Friday, January 18, 2013
Rethinking Artificial Contraception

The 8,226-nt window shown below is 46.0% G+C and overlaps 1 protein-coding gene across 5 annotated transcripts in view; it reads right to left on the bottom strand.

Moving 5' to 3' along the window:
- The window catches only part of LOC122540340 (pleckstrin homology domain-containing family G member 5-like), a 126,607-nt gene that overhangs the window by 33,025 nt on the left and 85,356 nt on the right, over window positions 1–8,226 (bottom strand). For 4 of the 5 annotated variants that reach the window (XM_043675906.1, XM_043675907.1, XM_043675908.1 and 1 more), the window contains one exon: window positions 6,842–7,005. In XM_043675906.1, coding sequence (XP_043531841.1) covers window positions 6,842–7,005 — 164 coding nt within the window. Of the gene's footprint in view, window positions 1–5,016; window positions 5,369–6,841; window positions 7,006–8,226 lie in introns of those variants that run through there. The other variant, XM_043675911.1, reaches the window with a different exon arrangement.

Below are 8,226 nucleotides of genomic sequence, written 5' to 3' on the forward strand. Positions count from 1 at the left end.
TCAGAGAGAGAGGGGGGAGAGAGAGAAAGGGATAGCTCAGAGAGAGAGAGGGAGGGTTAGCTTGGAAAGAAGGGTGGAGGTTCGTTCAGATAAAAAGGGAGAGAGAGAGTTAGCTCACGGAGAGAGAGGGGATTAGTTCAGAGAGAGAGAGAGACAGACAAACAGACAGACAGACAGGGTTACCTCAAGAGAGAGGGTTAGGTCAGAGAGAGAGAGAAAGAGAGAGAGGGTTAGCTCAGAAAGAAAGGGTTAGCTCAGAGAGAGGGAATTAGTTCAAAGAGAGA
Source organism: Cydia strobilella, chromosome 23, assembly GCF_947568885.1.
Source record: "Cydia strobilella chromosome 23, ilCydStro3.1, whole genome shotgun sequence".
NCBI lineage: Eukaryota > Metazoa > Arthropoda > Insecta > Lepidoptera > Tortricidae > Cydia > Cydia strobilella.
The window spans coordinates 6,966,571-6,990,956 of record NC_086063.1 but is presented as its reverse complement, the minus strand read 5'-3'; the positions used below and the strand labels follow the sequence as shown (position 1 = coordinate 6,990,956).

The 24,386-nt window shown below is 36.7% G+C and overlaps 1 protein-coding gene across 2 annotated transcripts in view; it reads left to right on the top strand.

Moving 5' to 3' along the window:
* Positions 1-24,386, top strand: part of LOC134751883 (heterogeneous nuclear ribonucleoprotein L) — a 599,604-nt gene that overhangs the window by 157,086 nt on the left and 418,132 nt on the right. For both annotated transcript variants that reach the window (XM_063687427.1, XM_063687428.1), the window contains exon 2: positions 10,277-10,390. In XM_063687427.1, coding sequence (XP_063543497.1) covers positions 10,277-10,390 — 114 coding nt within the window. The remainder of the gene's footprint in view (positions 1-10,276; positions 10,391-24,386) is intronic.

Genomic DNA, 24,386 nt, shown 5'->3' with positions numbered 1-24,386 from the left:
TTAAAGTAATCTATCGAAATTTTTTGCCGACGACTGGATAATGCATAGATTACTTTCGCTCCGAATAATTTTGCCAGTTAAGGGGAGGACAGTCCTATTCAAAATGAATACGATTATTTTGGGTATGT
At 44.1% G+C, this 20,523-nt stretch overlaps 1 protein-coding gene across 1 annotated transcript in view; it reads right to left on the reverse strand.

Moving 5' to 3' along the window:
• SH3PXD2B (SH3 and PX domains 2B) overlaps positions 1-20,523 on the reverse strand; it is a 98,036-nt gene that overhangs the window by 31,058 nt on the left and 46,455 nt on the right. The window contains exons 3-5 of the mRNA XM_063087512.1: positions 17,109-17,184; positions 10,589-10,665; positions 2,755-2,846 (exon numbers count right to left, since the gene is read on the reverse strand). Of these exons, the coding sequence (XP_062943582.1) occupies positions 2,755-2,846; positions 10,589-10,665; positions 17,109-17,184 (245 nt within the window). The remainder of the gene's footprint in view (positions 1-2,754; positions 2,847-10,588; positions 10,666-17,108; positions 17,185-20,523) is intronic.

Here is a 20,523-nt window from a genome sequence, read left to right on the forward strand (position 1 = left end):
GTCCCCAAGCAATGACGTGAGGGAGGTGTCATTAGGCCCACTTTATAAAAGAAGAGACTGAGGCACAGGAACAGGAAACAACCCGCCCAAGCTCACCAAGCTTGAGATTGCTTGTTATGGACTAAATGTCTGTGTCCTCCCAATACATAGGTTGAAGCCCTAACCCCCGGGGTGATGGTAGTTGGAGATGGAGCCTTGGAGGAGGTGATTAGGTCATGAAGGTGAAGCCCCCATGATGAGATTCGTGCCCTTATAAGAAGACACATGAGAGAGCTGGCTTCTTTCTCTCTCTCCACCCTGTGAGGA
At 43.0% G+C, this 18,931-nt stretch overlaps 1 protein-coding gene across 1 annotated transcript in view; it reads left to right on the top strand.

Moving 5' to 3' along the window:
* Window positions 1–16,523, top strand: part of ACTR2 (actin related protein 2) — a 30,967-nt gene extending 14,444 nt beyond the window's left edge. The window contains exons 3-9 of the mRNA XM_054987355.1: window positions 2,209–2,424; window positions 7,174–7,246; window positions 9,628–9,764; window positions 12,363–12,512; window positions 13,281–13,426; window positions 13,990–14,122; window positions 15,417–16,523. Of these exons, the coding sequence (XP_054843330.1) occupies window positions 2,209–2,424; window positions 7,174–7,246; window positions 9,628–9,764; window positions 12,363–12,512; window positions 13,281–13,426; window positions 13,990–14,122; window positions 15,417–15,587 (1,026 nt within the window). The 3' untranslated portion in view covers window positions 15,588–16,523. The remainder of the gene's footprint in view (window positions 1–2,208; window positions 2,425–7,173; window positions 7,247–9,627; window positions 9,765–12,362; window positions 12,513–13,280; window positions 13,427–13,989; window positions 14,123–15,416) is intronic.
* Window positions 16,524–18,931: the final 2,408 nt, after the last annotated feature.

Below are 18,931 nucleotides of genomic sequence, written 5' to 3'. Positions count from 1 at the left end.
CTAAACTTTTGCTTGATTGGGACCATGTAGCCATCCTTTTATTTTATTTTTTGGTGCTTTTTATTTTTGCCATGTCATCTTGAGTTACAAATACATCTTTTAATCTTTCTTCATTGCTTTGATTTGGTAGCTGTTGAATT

I’ve intentionally titled this lecture what I have to dispel any notions that my plan is to stand before you and condemn anyone who ever has or ever intends to use a contraceptive. While I firmly believe it to be wrong, it is in Anglican thinking one of the areas where the Christian conscience must make a decision to exercise its freedom or to not. What I hope to present to you today is a compelling case for abandoning artificial contraceptives and truly embracing a culture of life. To do so, we will examine relevant scripture on sexuality, the purposes of marriage, and the role artificial contraception has played in promoting the culture of death in which we all live. From a scriptural perspective, Genesis 1 &2 presents us with a fascinating picture of why men and women were created. “God created man in his own image in the image of God created he him, male and female he created them. And God blessed them and God said unto them, Be fruitful and multiply.” We were made to be the image bearers of God; to be reflections of the divine. This image entails much that we cannot broach today, but it certainly includes the ability to make choices. Of these wonderful choices we are given to make, the conscious decision of giving oneself wholly to the other ranks very high. Indeed, this is what Genesis 1 demands of us. Adam and Eve were made with the express purpose of giving themselves to each other in order that human life might be perpetuated. Notice, the propagation of the human race is considered the priority within marriage, even before the broad ideas of companionship or friendship. In Genesis chapter two, we are told that there was a mate found for every creature in the garden, save Adam. It is there that we read the account of God taking the rib from Adam’s side and forming his wife, Eve. This passage has given rise to the oft quoted thought on Eve’s creation “not made out of his head to rule over him, nor out of his feet to be trampled upon by him, but out of his side to be equal with him, under his arm to be protected, and near to his heart to be beloved.” Genesis two can be read as both heart-rending and heart-warming; Adam searching helplessly for a mate and, through an act of God, given one. In every way his equal, Eve emerged onto the scene of history to be the helper and lover of Adam. Yet it has been well said that marriage and conjugal love were instituted for two reasons, babies and bonding. There is an “inseparable connection, established by God, which man on his own initiative cannot break, between the unitive and procreative significance” of sex. Genesis one and two support this thesis, but the priority is given to the procreative part of the formulation. In fact, the Book of Common Prayer supports this reading of the opening chapters of Genesis as well. When we read through the liturgy for the Solemnization of Holy Matrimony we find that marriage is not something to be entered into lightly but in deep reverence “duly considering the cause for which Matrimony was ordained. First, it was ordained for the procreation of children, to be brought up in the fear and nurture of the Lord, and to the praise of his Holy Name.” (BCP 490) Indeed, the ideas of companionship which we are most wont to associate with marriage aren’t even listed until third in the “purposes” section for marriage. As the liturgy indicates, procreation presents us with one of the greatest opportunities for evangelism and expansion of the Kingdom. The point is very simply this, while the dominion mandate of Genesis 1 does not specifically forbid the use of contraception, it clearly teaches as normative that marriages were made for the creation of children who would grow to love the Lord. We were made male and female to make this a biological possibility. Have you ever wondered why it is that God forbids homosexual unions? It is not because God is a killjoy. It is not because God does not want all people to have companionship. Rather, the most logical explanation for the injunction against homosexuality is that the Lord expects at least the possibility of life with each act of intimacy. This is not to intimate that heterosexual couples using something like the pill are committing the same sin as homosexuals do, rather it is to point out the priority of procreation within the marriage covenant. Albert Mohler, President of the Southern Baptist Theological Seminary, puts it this way, “Every marriage must be open to the gift of children. Even where the ability to conceive and bear children may be absent, the will to receive children must be present. To demand sexual pleasure without openness to life, is to violate a sacred trust.” Now as I said, this does not prove that God frowns upon contraceptives, just that procreation should be a significant consideration in marriage. I would like now to transition to a consideration of God’s people as Bride. Whether you consider the prophecy of Hosea or our Lord’s teachings in wedding parables, the Scriptures have established an analogous relationship between matrimony and the salvation that has been brought by Christ. Nowhere is this more clearly seen than in St. Paul’s epistle to the Ephesians. After laying out the pattern of Christ as head of the Church and the husband as head of the wife, and the responsibilities this entails for the woman, Paul writes “Husbands, love your wives, even as Christ also loved the church, and gave himself for it.” By his description of marriage as a participation in the love of Christ for the Church, a paradigm has been set up. Christ gave up his own body in order that we, the Bride, may have life. Indeed, that is what we hear each time we come to communion “This is my Body broken and given for you”. And St. John reminds us that this Body is given “for the life of the world.” If our earthly marriages are to be reflections of Christ giving his Body so that humanity might have new life, so too the possibility of life must be present in the conjugal act imitating it. The husband and wife must fully surrender themselves to each other, imitating Christ’s surrender to death in order to bring life. He held nothing back. Husbands and wives should not withhold the ability to create life from each other. Doing so violates the paradigm set up in the Scriptures. It is also undeniable that the Scriptures present children as a blessing from the Lord. This is not an injunction against contraceptives, but a test of our opinion of children. The Psalmist, depending on your translation, refers to them as “gifts” or a “heritage”. It is truly baffling why we have chosen this area to deny the blessings of God-to turn them away. The Lord calls “happy” the man who has a quiver full of children. I am well aware of the stressfulness that children can cause. Whether it be through stubborn behavior, an increased financial burden, or a lack of space in your home, it seems that being open to children can be anything but a blessing at times. In response to these objections, however, I remind that the same God which calls children “gifts” promises to supply for our every need, and he gives perfect peace to those whose minds are stayed on him. Why then, in light of these promises, should we reject the blessings of God by intentionally trying to frustrate his purposes? Furthermore, since the Lord is ultimately the one who opens and closes the womb, can a couple practicing contraception fully say “we wanted this blessing”, when the contraceptive fails? I know many babies are conceived this way and their parents love them dearly. But without an openness to God’s gift, would not some of the joy of the new life be diminished? Wouldn’t it necessarily be an intrusion, albeit one that ultimately would be welcomed? We should want children. I hope that, in reflecting on these passages, you have seen that sex between married persons should be open to life. It is here that we have to call to mind the story of Onan. Onan was commanded by his father to go into his brother’s wife, Tamar and conceive a child. But you may recall that during the sexual act, Onan intentionally spilled his seed on the ground. The author informs us that this angered the LORD who slew Onan for his act. Now this is clearly a case where Onan failed to be Tamar’s kinsman redeemer. You can ascribe many sins to Onan here including disobedience and selfishness. But I think it is impossible in the light of other Scripture to see God winking at the act of spilling the seed. This was the thought of John Calvin who wrote in his commentaries on the tenth verse: I will contend myself with briefly mentioning this, as far as the sense of shame allows to discuss it. It is a horrible thing to pour out seed besides the intercourse of man and woman. Deliberately avoiding the intercourse, so that the seed drops on the ground, is double horrible. For this means that one quenches the hope of his family, and kills the son, which could be expected, before he is born. This wickedness is now as severely as is possible condemned by the Spirit, through Moses, that Onan, as it were, through a violent and untimely birth, tore away the seed of his brother out the womb, and as cruel as shamefully has thrown on the earth. Moreover he thus has, as much as was in his power, tried to destroy a part of the human race. When a woman in some way drives away the seed out the womb, through aids, then this is rightly seen as an unforgivable crime. Onan was guilty of a similar crime, by defiling the earth with his seed, so that Tamar would not receive a future inheritor. Calvin is clear even though many have tried to hide his thoughts on this matter. His commentary has been edited in virtually all modern editions, omitting his thinking on verse 10. But no words are minced, Onan did what he could to destroy a human life, which leads well into the next part of our discussion: Contraception has fostered greatly the culture of death. In his encyclical letter Evangellium Vitae Pope John Paul II, while distinguishing between the evils of birth control and abortion, nevertheless demonstrates how closely they are tied one to another. He asserts that “the pro-abortion culture is especially strong, precisely where the Church’s teaching on contraception is rejected.” The rationale behind his statement is not particularly difficult to figure out. When having children is seen as an evil to prevent, in order that an almost hedonistic life-style can be continued unfettered, what recourse other than abortion is available to those who have been failed by contraceptives? John Paul II had the advantage of hindsight. He was able to see the havoc wrought by wide-spread acceptance of artificial contraception. One of his predecessors, Paul VI, wrote his encyclical letter entitled Humana Vitae in part as a warning about what would follow a society’s practice of contraception. It would not just be an increase in abortions, though that has certainly proven to be the case. Rather, a general decline in sexual ethics was what he foresaw. How many of his predictions have proven prophetic? Paul VI was clear that this would lead to “marital infidelity and a general lowering of moral standards.” “Another effect that gives cause for alarm is that a man who grows accustomed to the use of contraceptive methods may forget the reverence due to a woman, and, disregarding her physical and emotional equilibrium, reduce her to being a mere instrument for the satisfaction of his own desires.” It would be hard to dispute that these claims are in many cases a reality. Again, you could argue that sexual immorality or abortion can be divorced from a discussion of contraception. Birth control can be safely practiced without falling into any of these grave errors. But it is undeniable that separating sex from procreation has, at the very least, conditioned our cultural mindset away from life and toward sin, and in many cases death. We’ve discussed the culture of death in terms of abortion only. It extends far beyond that. “Unless we are willing that the responsibility of procreating life should be left to the arbitrary decision of men, we must accept that there are certain limits, beyond which it is wrong to go, to the power of man over his own body and its natural functions—limits, let it be said, which no one, whether as a private individual or as a public authority, can lawfully exceed.” This statement from Humana Vitae is a reminder that once we take control over something we shouldn’t, it is only a matter of time before someone else (the public authority) will wield this same power we’ve taken, over us. It is precisely this topic which C.S. Lewis addresses in his lectures turned book, The Abolition of Man. In speaking on contraception, Lewis writes “Each new power won by man is a power over man.” The freedoms of scientific progress always have a cost. In this case, by dictating who will be born and when, artificial contraception means that we have the power to withhold existence from a future generation. Indeed, the powers that be could bind us to do so. How close does the HHS mandate of the Affordable Care Act come to doing this? Lewis seeks to make plain that taking this power over nature will, in the end, result in natural forces and impulses taking power over men. You see Lewis was concerned about changes in the education models of post WWII England. Believing these changes would usher in a new era of Subjectivism and a rejection of Natural Law, Lewis feared what would govern man in the future. Once the Natural Law was gone, only the aggregation of power would matter. One of these powers was the ability to manipulate future generations. Through selective breeding, a race of men would be born wholly subservient to the generation which had permitted them existence. You see, man would be exercising power over man. This combined with a lack of Objectivity in education, would allow the generation practicing contraception to produce children who were slaves both to the men who allowed them existence and to the impulses of their nature. In short, humanity would be stripped from their posterity. It’s not simply that artificial contraception can lead eventually to a culture of death by abortion. It is all by itself a culture of death because it seeks to prevent life and the life that is eventually allowed is not free, but born a slave. It seems that everywhere we turn we are confronted with sexual sin. The explosion of pornography, aided by the rise of the internet, the widespread problems of marital infidelity, homosexuality and other aberrations from the biblical norm, all speak of a culture saturated in sex. While there have been some successes, on the whole the Church has failed in responding to this tide. Could it be that the reason we have such trouble countering the sexual revolution is that we have nearly without question, accepted one of its central tenets? The Anglican Church was the first branch of the Church to officially condone the usage of contraceptives at the Lambeth Conference of 1930. I think if we heed the biblical evidence, the tradition of the Church (both Catholic and Reformed) and look at the very clear consequences the contraceptive culture has produced and will continue to produce, we will see that it is high time the Anglican Church and all men of goodwill reconsider and rethink the usage of artificial birth control.